Miller’s Drama ‘Incident at Vichy’ Passes Test of Time

<i> T. H. McCulloh writes regularly about theater for The Times</i>

It was just an “Incident at Vichy,” but it was described to playwright Arthur Miller by a man who was there during the Nazi occupation of France in World War II. Miller’s 1964 drama is not often produced, but Buffalo Nights Theatre Company found it pertinent in today’s world, and its current run at the Complex validates their faith in the play’s insights.

A member of the company who portrayed the boy in “Incident at Vichy” when he was 15 brought the play to the attention of the group’s artistic committee. He had not forgotten its power. A collaborative group formed a few years ago by UCLA theater students and grads, Buffalo Nights is primarily interested in original plays. But this suggestion was too good to turn down.

Company member Gibson Frazier, who appears in the production, remembers: “We passed it around, then had a reading of it. There was a silence afterward. Everyone went, ‘Wow, this is really something.’ This came weeks, months, after not finding the right script.”


Says Brian Kite, president of the company: “We find that play selection is the hardest thing we have to do. Always.” Months of decision-making went by, Kite says, until everybody finally said, “This is really something we want to do now.

Why was producing this play so imperative? And what does a play written 30 years ago, concerning something that happened two decades before that, have to say today?

Director Rob Kramer, who was brought in for the project, explains: “People don’t have preconceived notions about the play. Theater people I’ve spoken to about it just vaguely remember it. But they don’t really know what the heart of the play is. When I tell them, this spark happens. It has to do with our responsibility in this world. Every generation ultimately has to have responsibility toward what happens in the world.”

The incident at Vichy described in the story concerns a group of young men brought by the Nazis to a “questioning center.” The French government at Vichy had made a deal with the Germans that they could take over the government but had to leave certain areas alone. The Nazis agreed, then went behind the Vichy government’s back with their secret roundup of Jews.

The play takes place in the waiting room of the questioning center. “The drama is driven by the convictions of these men in this room, and their discovery of themselves during the play,” Kramer says.

Before Kramer came in to direct, the company had already researched the time period and events surrounding the play’s action. Kite says that knowing the result of what happened became an acting problem. “It’s very easy,” Kite says, “to play the end of what happened, and these people at the time didn’t know the end.”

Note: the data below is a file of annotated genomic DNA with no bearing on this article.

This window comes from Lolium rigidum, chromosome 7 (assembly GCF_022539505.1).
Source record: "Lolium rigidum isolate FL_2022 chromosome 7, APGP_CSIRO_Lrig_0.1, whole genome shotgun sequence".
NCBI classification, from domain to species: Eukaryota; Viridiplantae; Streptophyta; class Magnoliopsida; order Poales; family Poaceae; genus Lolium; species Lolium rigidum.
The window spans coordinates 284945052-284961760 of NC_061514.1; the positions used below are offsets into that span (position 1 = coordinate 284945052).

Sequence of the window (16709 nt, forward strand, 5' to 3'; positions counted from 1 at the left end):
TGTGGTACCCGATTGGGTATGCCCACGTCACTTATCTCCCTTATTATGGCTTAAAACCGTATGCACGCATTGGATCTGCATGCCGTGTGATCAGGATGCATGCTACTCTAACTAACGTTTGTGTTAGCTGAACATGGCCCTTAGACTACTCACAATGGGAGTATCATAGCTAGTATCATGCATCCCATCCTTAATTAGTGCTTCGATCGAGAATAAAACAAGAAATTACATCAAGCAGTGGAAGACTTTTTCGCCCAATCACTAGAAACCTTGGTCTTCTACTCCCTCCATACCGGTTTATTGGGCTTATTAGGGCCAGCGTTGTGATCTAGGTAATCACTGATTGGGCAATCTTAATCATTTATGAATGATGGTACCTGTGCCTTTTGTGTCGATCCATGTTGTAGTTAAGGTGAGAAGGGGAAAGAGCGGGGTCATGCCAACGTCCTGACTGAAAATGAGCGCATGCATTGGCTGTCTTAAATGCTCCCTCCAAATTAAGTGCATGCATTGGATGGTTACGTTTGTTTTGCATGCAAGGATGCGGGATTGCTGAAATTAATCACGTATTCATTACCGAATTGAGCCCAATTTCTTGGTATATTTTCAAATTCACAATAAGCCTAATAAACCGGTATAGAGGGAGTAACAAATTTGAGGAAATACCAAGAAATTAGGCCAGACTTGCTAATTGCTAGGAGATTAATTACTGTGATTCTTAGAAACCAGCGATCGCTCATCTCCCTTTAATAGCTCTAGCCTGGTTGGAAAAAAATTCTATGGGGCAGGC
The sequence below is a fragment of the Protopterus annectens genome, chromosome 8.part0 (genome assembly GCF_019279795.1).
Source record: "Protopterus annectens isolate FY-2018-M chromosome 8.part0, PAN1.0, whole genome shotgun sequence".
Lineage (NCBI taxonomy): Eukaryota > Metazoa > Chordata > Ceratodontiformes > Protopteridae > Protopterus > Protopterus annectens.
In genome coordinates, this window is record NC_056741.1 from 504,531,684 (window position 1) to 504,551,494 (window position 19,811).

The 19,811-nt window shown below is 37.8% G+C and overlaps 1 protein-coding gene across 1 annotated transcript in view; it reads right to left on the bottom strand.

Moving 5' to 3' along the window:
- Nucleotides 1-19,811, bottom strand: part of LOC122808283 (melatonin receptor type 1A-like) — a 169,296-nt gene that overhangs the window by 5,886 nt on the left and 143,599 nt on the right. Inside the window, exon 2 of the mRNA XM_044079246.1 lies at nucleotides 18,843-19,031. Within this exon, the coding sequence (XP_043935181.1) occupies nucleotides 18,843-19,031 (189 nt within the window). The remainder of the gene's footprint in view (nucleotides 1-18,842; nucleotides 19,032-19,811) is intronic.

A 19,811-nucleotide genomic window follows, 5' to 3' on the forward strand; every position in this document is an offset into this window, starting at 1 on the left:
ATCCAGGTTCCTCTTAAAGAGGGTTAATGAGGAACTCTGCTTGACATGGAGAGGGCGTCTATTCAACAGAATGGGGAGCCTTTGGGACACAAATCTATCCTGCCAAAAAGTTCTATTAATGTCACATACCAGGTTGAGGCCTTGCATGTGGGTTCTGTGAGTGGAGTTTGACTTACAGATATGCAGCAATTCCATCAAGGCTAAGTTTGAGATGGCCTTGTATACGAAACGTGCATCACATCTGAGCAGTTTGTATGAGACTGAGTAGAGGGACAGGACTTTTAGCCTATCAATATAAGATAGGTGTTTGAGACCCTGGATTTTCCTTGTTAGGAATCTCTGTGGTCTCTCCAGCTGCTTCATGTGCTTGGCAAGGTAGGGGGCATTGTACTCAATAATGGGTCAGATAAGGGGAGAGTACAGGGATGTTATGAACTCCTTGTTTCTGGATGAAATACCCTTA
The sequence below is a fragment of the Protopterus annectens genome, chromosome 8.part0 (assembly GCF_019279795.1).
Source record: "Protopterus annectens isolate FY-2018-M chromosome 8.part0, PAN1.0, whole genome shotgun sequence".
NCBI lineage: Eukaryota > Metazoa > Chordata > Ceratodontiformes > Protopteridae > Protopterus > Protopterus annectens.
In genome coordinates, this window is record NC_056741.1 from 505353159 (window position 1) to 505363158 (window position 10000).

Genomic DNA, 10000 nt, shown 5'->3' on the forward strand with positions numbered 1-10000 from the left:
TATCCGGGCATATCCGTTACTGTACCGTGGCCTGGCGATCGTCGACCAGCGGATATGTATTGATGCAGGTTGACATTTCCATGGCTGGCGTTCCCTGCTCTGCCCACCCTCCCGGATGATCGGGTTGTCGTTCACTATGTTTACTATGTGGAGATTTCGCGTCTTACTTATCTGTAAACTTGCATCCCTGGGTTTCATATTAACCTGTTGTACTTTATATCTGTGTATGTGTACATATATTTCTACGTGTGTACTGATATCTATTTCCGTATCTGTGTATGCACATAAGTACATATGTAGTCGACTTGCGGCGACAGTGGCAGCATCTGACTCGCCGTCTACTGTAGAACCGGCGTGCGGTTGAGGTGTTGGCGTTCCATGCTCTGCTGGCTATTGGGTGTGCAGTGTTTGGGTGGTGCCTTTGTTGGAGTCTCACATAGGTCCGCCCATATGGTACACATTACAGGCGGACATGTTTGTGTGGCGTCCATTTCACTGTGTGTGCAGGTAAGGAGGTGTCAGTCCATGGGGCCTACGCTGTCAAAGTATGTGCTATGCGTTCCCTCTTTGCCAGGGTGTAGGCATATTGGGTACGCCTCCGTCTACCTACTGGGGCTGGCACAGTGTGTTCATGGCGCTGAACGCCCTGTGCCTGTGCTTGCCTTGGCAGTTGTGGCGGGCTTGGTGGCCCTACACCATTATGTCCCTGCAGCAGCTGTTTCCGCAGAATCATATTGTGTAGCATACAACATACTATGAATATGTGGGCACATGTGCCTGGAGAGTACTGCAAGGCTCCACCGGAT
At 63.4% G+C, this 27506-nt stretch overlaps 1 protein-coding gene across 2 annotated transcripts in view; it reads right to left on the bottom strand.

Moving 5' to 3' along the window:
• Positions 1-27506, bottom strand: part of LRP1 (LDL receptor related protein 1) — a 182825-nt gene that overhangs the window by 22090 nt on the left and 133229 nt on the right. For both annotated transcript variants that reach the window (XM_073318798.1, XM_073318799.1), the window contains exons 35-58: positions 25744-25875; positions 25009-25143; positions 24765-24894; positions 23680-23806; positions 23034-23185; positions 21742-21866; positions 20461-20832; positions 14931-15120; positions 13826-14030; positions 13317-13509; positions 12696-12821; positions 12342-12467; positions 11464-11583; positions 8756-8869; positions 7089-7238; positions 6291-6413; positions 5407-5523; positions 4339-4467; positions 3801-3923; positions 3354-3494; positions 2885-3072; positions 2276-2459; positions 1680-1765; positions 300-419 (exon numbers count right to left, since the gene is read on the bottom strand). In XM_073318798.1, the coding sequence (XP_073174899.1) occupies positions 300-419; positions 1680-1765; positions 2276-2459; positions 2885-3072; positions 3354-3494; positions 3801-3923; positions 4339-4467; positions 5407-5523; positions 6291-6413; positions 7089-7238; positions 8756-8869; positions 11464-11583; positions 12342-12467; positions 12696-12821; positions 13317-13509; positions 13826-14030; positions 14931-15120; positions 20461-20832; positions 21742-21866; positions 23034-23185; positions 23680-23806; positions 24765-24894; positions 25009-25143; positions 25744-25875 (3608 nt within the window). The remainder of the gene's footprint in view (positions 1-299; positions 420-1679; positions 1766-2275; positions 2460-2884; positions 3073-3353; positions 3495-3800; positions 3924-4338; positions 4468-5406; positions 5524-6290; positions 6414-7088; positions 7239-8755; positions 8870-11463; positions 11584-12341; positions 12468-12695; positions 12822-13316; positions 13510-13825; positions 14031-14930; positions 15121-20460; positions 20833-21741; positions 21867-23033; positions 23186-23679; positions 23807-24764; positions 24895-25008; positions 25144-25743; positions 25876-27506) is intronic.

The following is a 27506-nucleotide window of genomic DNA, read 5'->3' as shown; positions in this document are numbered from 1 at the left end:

Most of the men, like their families and relatives, couldn’t comprehend their future. Another cast member, Jeff Maynard, comments on what must have been going through the men’s minds: “They can’t believe what’s about to happen. When they hear rumors about what’s going on, they can’t accept it. It was so horrible they can’t imagine that it is true.”


The truth of it was brought home to Maynard during a trip to Germany and a visit to the concentration camp at Dachau. “I’d read about it,” he says, “and been exposed to it, but you become almost desensitized to it until you actually see the physical evidence. It’s unbelievable.”

Maynard was particularly struck by the thought of the prisoners being led into the gas chambers, thinking that they were to take showers. It is the same ruse as that played on the young men in the play, who are told pointedly that their appearance for questioning is required simply to check their papers.

“This was a typical trick of the Nazis,” Kramer says. “They would set traps. The Jews didn’t want to emigrate and leave their homes and possessions, so this was the Nazis’ excuse to collect them and cart them off. They set these traps over and over, to get you believing one thing without believing the other thing. These were the first victims of the Nazi propaganda.”

One of the characters speaks about beginning to believe the propaganda. The things the Nazis said about them almost seemed to be true.

“It’s the conception of ourselves,” Kramer says, “what’s been drummed into our heads as to what we are. And what we begin believing that we are because everyone says we are. Therefore we are that. Then we get used to holding on to that conviction.”

So many of these victims were tricked by the Nazi party line, what Nazi propagandist Joseph Goebbels, in one of his favorite phrases, said was “politically correct.” The men in the play are, fatally, trying to hold on to what they have been told. The play is about what they hold on to, not what they succumb to.


“That’s the real tragedy,” Kramer says, “in a lot of Miller’s plays, not so much the event. ‘The Crucible’ is not so much the event of the witch trials, or in this play the Holocaust. It’s these poor people who are forced to give up their convictions, what they believe in, because society says this is what you must do. They give up their sense of self-consciousness. It’s not enough to just sit in front of the television and shake our heads. Before we can do something to change anything, we have to face it.”

“Incident at Vichy,” Complex, 6476 Santa Monica Blvd., Hollywood. Thursdays-Sundays, 8 p.m. Ends May 29. Tickets $12.50. Reservations (213) 466-1767.